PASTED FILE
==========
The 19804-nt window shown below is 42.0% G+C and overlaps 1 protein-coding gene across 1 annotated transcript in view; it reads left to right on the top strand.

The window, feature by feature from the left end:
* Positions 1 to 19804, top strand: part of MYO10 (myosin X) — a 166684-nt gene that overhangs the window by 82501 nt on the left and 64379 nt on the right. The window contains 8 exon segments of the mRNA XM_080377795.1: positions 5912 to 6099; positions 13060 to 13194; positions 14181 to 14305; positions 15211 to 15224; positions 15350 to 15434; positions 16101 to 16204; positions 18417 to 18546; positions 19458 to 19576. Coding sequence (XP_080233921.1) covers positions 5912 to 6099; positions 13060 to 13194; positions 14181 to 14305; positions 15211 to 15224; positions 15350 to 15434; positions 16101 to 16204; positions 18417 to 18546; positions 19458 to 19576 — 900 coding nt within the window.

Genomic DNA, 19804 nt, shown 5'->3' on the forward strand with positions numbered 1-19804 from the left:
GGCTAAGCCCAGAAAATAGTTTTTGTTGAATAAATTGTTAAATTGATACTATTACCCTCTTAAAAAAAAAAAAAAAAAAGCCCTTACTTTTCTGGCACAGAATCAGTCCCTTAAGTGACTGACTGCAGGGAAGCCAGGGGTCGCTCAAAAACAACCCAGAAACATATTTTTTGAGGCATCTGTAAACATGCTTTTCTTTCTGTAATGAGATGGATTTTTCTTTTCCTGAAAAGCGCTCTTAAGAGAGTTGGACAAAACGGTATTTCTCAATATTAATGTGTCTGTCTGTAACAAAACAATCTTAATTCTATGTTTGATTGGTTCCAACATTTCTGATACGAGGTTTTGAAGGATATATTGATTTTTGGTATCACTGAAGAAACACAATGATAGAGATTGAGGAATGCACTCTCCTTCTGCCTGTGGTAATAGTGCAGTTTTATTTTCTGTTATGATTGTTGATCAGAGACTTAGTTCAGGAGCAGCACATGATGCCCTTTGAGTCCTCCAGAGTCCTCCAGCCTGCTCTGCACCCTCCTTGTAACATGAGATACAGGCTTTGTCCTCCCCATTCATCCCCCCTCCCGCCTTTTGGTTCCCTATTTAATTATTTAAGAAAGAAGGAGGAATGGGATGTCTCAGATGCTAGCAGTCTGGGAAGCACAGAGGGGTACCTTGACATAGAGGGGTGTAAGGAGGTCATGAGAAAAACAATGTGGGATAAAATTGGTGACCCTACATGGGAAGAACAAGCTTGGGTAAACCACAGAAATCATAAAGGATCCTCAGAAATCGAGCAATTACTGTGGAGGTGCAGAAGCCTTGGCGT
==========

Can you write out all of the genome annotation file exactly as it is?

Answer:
The 19804-nt window shown below is 42.0% G+C and overlaps 1 protein-coding gene across 1 annotated transcript in view; it reads left to right on the top strand.

The window, feature by feature from the left end:
* Positions 1 to 19804, top strand: part of MYO10 (myosin X) — a 166684-nt gene that overhangs the window by 82501 nt on the left and 64379 nt on the right. The window contains 8 exon segments of the mRNA XM_080377795.1: positions 5912 to 6099; positions 13060 to 13194; positions 14181 to 14305; positions 15211 to 15224; positions 15350 to 15434; positions 16101 to 16204; positions 18417 to 18546; positions 19458 to 19576. Coding sequence (XP_080233921.1) covers positions 5912 to 6099; positions 13060 to 13194; positions 14181 to 14305; positions 15211 to 15224; positions 15350 to 15434; positions 16101 to 16204; positions 18417 to 18546; positions 19458 to 19576 — 900 coding nt within the window.

Genomic DNA, 19804 nt, shown 5'->3' on the forward strand with positions numbered 1-19804 from the left:
GGCTAAGCCCAGAAAATAGTTTTTGTTGAATAAATTGTTAAATTGATACTATTACCCTCTTAAAAAAAAAAAAAAAAAAGCCCTTACTTTTCTGGCACAGAATCAGTCCCTTAAGTGACTGACTGCAGGGAAGCCAGGGGTCGCTCAAAAACAACCCAGAAACATATTTTTTGAGGCATCTGTAAACATGCTTTTCTTTCTGTAATGAGATGGATTTTTCTTTTCCTGAAAAGCGCTCTTAAGAGAGTTGGACAAAACGGTATTTCTCAATATTAATGTGTCTGTCTGTAACAAAACAATCTTAATTCTATGTTTGATTGGTTCCAACATTTCTGATACGAGGTTTTGAAGGATATATTGATTTTTGGTATCACTGAAGAAACACAATGATAGAGATTGAGGAATGCACTCTCCTTCTGCCTGTGGTAATAGTGCAGTTTTATTTTCTGTTATGATTGTTGATCAGAGACTTAGTTCAGGAGCAGCACATGATGCCCTTTGAGTCCTCCAGAGTCCTCCAGCCTGCTCTGCACCCTCCTTGTAACATGAGATACAGGCTTTGTCCTCCCCATTCATCCCCCCTCCCGCCTTTTGGTTCCCTATTTAATTATTTAAGAAAGAAGGAGGAATGGGATGTCTCAGATGCTAGCAGTCTGGGAAGCACAGAGGGGTACCTTGACATAGAGGGGTGTAAGGAGGTCATGAGAAAAACAATGTGGGATAAAATTGGTGACCCTACATGGGAAGAACAAGCTTGGGTAAACCACAGAAATCATAAAGGATCCTCAGAAATCGAGCAATTACTGTGGAGGTGCAGAAGCCTTGGCGT